Even though this game has been a solo project* up until this point, I am still using tools (trello, Jira, MS Office, Confluence) as if I had a team. Not only is it good practice, it’s also going to make life so much easier, if and when I do bring on other people to work on the game.
If you’re curious about the plans for the next few versions, take a look at the Development page on the website, which features a roadmap of the next several versions, and which features will be focused on when.
Above the Fold will be available on Steam eventually, likely in Early Access before final release, but there’s no date yet.
*I say solo project, but in reality about 8 people have already assisted with feedback, playtesting and ideation. I’ve done all the development, but their help has been/continues to be super valuable!
The title of this post is true for most indie game developers out there, at least if you measure success in terms of profit. There are other ways an indie game can be a success but I’ll get to them in a bit.
In today’s video game marketplace competition is tough. It’s easier than ever to make, publish and distribute new games, but with that, it gets increasingly difficult to get noticed, attract an audience and make money. This is true for all games, but small indies typically invest their own money in everything from buying assets in the Unity marketplace to renting booth space at PAX, making them more vulnerable to the impact of financial failure.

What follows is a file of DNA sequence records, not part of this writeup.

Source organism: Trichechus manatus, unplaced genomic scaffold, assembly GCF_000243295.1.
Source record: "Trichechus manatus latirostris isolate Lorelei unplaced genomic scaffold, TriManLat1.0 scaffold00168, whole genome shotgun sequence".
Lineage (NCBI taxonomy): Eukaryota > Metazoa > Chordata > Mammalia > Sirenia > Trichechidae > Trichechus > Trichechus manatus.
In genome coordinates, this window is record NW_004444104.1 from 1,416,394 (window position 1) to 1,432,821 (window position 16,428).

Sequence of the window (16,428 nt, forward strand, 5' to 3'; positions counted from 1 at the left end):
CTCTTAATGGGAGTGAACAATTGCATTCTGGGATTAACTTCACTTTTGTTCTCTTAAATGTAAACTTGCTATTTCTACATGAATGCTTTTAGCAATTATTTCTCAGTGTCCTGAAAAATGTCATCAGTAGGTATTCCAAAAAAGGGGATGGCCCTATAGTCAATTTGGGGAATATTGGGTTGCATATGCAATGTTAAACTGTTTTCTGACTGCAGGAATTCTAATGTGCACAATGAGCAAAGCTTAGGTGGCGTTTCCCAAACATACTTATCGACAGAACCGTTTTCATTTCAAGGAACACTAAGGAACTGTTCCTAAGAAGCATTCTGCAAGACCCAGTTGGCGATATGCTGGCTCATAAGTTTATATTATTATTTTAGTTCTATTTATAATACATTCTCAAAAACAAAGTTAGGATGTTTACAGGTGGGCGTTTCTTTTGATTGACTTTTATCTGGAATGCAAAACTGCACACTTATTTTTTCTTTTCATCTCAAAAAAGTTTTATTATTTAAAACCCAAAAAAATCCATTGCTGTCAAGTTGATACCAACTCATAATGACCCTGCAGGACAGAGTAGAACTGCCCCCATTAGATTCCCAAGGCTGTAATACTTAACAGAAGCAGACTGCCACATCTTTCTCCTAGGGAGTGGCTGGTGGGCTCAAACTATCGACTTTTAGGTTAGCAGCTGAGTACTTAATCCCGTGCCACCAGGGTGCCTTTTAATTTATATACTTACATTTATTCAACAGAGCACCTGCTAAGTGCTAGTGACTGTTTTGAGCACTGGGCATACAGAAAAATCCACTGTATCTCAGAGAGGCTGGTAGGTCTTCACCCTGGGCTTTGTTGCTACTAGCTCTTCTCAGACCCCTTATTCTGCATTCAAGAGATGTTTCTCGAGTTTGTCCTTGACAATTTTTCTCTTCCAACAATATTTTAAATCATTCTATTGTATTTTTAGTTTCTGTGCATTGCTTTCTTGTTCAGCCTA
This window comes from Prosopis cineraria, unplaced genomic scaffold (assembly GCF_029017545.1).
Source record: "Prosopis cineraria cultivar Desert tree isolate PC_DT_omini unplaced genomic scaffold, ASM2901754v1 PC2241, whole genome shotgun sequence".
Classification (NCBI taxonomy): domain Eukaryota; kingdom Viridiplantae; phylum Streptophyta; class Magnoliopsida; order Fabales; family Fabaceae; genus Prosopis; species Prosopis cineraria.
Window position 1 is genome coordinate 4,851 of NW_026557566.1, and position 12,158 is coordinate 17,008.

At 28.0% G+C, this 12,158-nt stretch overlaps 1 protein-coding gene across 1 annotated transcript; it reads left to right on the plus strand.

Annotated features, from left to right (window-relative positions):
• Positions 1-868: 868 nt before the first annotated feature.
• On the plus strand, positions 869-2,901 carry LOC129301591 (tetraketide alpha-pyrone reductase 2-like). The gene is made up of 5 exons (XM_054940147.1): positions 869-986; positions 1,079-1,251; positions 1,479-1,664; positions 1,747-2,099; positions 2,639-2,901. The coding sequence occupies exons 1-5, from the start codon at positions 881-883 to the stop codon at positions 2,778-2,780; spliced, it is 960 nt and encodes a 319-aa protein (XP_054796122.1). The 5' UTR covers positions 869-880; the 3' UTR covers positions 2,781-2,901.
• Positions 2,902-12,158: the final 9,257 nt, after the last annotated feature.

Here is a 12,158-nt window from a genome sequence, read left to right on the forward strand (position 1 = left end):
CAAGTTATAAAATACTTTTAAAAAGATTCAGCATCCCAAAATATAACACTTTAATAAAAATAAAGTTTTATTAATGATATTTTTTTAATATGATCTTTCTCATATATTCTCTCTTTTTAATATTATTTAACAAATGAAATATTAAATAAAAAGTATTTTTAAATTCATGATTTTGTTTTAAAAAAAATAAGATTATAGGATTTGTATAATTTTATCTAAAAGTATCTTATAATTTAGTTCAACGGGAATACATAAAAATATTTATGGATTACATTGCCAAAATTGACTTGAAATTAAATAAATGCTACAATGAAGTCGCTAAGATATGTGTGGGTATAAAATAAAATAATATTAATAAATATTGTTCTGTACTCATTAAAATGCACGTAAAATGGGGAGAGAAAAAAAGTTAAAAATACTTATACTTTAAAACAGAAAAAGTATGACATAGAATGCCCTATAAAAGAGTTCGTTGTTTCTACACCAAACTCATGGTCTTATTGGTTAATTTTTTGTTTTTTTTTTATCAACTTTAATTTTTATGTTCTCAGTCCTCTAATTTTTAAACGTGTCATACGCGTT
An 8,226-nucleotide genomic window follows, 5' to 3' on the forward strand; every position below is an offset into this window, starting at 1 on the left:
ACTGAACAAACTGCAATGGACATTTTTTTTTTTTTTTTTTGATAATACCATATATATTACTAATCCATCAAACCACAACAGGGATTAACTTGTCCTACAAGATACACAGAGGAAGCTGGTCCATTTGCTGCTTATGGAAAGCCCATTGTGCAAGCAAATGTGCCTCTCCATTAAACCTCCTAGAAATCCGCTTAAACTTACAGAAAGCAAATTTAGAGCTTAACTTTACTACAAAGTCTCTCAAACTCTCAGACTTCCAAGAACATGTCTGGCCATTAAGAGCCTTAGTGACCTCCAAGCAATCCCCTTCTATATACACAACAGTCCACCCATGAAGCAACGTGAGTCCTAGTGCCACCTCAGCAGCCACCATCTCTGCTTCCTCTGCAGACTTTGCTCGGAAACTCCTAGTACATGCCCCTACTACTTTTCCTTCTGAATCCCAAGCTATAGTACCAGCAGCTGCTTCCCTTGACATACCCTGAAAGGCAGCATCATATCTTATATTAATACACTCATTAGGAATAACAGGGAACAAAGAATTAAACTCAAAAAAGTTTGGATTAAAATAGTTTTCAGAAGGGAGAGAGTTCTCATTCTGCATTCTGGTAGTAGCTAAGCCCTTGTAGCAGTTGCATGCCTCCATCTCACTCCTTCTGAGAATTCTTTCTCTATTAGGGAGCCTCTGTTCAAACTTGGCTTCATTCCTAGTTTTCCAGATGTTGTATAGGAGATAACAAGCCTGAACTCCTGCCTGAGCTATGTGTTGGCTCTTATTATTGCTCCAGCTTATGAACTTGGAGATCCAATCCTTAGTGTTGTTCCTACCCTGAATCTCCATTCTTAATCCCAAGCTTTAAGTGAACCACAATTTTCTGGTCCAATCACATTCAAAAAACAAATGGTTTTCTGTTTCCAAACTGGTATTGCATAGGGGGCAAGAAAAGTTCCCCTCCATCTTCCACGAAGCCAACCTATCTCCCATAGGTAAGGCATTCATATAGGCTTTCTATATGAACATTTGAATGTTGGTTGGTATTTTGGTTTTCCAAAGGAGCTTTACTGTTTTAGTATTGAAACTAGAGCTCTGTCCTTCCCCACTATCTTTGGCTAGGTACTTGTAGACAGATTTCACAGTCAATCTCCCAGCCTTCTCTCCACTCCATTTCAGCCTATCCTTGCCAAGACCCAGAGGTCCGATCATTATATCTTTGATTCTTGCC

If you’re making games as a hobby and income is just pocket money – read no further. Go make games, and have fun! But if you’re hoping to go full time, or build a small studio, be prepared to work your ass off, doing a lot of things that have nothing to do with designing features or levels for your title. There will be spreadsheets.
Research is crucial, of course. You’ve looked at similar titles on Steamspy, to get a feel for how they sold on Steam, right? You’ve tracked down any postmortems or shared sales numbers from teams and projects similar to yours, correct? If you want to take your indie games past hobby level, you can’t ignore the existing market.
As an initial reality check, answer these three questions to the best of your ability:
What are the projected sales numbers in the first year?
What’s the price point you have in mind?
How much time (unpaid hours) and money will you put into making the game?
With this information, you can figure out whether your expectations are realistic. When you realize that they’re not, you can start to think of ways to tweak the numbers.
Being realistic about your expectations helps you make informed business decisions about marketing, partnerships and thinking outside the box to boost your numbers (or lower your cost).
Don’t let competition and volume take the wind out of your sails. As mentioned, even if you fail to profit from your release, there are other ways an indie game can benefit you. For one, it’s a great way to learn more about all aspects making games, from audio design to publishing. It’s also a great way to network with other indies, many of whom are in the industry. Networking may lead to jobs or partnerships, and so on. Having finished and published something does open doors. Making an indie game is just as much an investment in the careers of everyone on the team, as an opportunity to make a profit. If not more so.
Regardless of your motivation for making games, I hope the calculator tool is useful, and best of luck with your project!